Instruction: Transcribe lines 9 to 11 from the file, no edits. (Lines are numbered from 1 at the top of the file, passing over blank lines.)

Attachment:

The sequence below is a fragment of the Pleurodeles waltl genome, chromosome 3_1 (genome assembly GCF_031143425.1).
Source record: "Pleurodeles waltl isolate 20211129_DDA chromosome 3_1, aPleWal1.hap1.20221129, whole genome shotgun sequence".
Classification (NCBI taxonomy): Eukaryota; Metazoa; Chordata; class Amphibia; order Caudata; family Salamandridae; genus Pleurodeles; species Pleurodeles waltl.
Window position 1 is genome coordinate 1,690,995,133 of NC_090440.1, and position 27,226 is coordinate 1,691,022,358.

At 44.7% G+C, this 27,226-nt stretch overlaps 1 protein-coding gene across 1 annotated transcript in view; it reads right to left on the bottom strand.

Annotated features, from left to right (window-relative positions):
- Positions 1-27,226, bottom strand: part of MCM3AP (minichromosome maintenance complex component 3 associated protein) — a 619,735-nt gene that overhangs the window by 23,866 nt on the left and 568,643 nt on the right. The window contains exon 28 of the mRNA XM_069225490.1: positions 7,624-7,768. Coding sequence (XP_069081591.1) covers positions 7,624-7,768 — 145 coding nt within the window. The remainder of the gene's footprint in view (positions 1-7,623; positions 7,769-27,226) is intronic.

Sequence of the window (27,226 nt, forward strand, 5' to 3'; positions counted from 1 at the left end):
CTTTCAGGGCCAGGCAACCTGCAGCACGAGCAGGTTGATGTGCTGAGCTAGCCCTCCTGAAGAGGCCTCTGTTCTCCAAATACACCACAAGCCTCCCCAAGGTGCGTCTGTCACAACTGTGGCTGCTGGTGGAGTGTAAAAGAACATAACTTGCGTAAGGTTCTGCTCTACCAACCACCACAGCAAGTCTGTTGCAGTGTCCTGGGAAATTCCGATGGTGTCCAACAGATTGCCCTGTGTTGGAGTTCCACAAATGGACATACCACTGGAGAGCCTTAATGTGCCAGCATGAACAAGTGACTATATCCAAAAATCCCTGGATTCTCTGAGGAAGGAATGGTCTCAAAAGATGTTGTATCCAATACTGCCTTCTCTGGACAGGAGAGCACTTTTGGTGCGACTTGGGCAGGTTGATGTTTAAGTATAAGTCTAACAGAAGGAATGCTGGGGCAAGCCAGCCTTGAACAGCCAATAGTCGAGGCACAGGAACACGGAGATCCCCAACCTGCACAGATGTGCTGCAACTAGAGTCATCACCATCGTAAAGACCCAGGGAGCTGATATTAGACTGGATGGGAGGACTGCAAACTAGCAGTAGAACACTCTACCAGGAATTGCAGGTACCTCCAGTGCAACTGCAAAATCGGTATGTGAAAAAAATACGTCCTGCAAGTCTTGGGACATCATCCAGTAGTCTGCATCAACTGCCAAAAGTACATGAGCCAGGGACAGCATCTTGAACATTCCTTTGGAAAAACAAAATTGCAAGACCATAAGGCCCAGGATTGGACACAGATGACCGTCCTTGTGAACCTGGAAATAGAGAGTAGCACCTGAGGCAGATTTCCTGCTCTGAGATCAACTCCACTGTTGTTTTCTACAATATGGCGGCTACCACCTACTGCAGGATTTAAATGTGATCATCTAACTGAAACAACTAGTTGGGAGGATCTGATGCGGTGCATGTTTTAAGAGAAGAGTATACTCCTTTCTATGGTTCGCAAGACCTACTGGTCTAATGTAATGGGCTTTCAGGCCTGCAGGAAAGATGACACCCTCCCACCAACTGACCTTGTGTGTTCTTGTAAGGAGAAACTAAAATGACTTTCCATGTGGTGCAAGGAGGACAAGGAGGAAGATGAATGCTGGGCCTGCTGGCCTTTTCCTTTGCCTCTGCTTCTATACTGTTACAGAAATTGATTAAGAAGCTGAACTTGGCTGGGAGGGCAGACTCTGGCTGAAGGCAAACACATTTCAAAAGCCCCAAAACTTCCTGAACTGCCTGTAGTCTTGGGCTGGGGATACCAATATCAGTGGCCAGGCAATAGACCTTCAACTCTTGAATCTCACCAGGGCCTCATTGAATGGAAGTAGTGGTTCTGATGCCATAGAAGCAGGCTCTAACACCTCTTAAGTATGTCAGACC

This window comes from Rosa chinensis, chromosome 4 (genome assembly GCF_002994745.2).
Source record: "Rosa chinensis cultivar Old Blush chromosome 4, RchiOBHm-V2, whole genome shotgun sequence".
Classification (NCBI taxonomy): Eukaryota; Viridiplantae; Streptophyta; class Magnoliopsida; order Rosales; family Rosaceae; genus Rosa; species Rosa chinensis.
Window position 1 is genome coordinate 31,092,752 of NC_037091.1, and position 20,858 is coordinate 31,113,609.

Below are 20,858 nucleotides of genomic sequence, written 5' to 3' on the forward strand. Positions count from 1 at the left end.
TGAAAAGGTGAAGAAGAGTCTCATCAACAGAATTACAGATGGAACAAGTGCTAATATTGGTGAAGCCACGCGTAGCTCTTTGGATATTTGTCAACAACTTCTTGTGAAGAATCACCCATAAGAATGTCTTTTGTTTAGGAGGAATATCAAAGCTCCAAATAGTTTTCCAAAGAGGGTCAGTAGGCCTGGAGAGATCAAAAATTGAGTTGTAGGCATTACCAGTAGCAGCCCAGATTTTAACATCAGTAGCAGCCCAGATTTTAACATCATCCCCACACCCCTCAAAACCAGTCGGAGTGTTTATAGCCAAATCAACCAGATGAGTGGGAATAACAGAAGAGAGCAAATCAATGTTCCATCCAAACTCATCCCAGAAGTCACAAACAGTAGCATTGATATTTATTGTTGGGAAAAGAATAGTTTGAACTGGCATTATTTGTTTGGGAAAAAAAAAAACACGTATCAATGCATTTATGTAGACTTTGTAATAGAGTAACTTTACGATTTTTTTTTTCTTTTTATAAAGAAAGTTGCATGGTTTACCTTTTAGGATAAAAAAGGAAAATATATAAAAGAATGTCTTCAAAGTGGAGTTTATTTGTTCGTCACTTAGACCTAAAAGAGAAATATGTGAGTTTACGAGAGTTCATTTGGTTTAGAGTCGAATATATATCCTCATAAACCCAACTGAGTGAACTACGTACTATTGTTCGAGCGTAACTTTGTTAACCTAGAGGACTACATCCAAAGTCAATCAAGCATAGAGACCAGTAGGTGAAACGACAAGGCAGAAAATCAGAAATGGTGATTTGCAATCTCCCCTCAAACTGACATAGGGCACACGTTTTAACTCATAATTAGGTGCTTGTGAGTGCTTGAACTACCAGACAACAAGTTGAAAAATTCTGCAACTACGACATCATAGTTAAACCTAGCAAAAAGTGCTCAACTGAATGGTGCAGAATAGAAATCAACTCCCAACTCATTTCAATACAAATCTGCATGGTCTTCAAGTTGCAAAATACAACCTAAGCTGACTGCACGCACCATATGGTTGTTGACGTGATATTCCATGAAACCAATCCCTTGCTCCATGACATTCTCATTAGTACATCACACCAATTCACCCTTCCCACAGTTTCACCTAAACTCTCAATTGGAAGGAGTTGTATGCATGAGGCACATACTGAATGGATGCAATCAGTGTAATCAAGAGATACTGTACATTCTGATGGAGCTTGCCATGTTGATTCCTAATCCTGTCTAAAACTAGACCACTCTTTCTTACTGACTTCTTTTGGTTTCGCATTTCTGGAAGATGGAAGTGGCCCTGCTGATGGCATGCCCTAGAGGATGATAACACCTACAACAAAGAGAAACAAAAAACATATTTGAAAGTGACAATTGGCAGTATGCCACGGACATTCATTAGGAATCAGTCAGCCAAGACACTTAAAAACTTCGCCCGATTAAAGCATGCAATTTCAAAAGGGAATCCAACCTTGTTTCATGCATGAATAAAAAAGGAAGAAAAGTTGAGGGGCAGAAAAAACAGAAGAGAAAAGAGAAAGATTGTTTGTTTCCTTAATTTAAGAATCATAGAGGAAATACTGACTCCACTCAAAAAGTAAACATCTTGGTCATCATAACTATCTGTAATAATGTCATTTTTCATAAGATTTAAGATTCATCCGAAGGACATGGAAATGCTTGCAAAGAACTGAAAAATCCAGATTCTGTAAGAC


CTTTCAGGGCCAGGCAACCTGCAGCACGAGCAGGTTGATGTGCTGAGCTAGCCCTCCTGAAGAGGCCTCTGTTCTCCAAATACACCACAAGCCTCCCCAAGGTGCGTCTGTCACAACTGTGGCTGCTGGTGGAGTGTAAAAGAACATAACTTGCGTAAGGTTCTGCTCTACCAACCACCACAGCAAGTCTGTTGCAGTGTCCTGGGAAATTCCGATGGTGTCCAACAGATTGCCCTGTGTTGGAGTTCCACAAATGGACATACCACTGGAGAGCCTTAATGTGCCAGCATGAACAAGTGACTATATCCAAAAATCCCTGGATTCTCTGAGGAAGGAATGGTCTCAAAAGATGTTGTATCCAATACTGCCTTCTCTGGACAGGAGAGCACTTTTGGTGCGACTTGGGCAGGTTGATGTTTAAGTATAAGTCTAACAGAAGGAATGCTGGGGCAAGCCAGCCTTGAACAGCCAATAGTCGAGGCACAGGAACACGGAGATCCCCAACCTGCACAGATGTGCTGCAACTAGAGTCATCACCATCGTAAAGACCCAGGGAGCTGATATTAGACTGGATGGGAGGACTGCAAACTAGCAGTAGAACACTCTACCAGGAATTGCAGGTACCTCCAGTGCAACTGCAAAATCGGTATGTGAAAAAAATACGTCCTGCAAGTCTTGGGACATCATCCAGTAGTCTGCATCAACTGCCAAAAGTACATGAGCCAGGGACAGCATCTTGAACATTCCTTTGGAAAAACAAAATTGCAAGACCATAAGGCCCAGGATTGGACACAGATGACCGTCCTTGTGAACCTGGAAATAGAGAGTAGCACCTGAGGCAGATTTCCTGCTCTGAGATCAACTCCACTGTTGTTTTCTACAATATGGCGGCTACCACCTACTGCAGGATTTAAATGTGATCATCTAACTGAAACAACTAGTTGGGAGGATCTGATGCGGTGCATGTTTTAAGAGAAGAGTATACTCCTTTCTATGGTTCGCAAGACCTACTGGTCTAATGTAATGGGCTTTCAGGCCTGCAGGAAAGATGACACCCTCCCACCAACTGACCTTGTGTGTTCTTGTAAGGAGAAACTAAAATGACTTTCCATGTGGTGCAAGGAGGACAAGGAGGAAGATGAATGCTGGGCCTGCTGGCCTTTTCCTTTGCCTCTGCTTCTATACTGTTACAGAAATTGATTAAGAAGCTGAACTTGGCTGGGAGGGCAGACTCTGGCTGAAGGCAAACACATTTCAAAAGCCCCAAAACTTCCTGAACTGCCTGTAGTCTTGGGCTGGGGATACCAATATCAGTGGCCAGGCAATAGACCTTCAACTCTTGAATCTCACCAGGGCCTCATTGAATGGAAGTAGTGGTTCTGATGCCATAGAAGCAGGCTCTAACACCTCTTAAGTATGTCAGACC

This window comes from Rosa chinensis, chromosome 4 (genome assembly GCF_002994745.2).
Source record: "Rosa chinensis cultivar Old Blush chromosome 4, RchiOBHm-V2, whole genome shotgun sequence".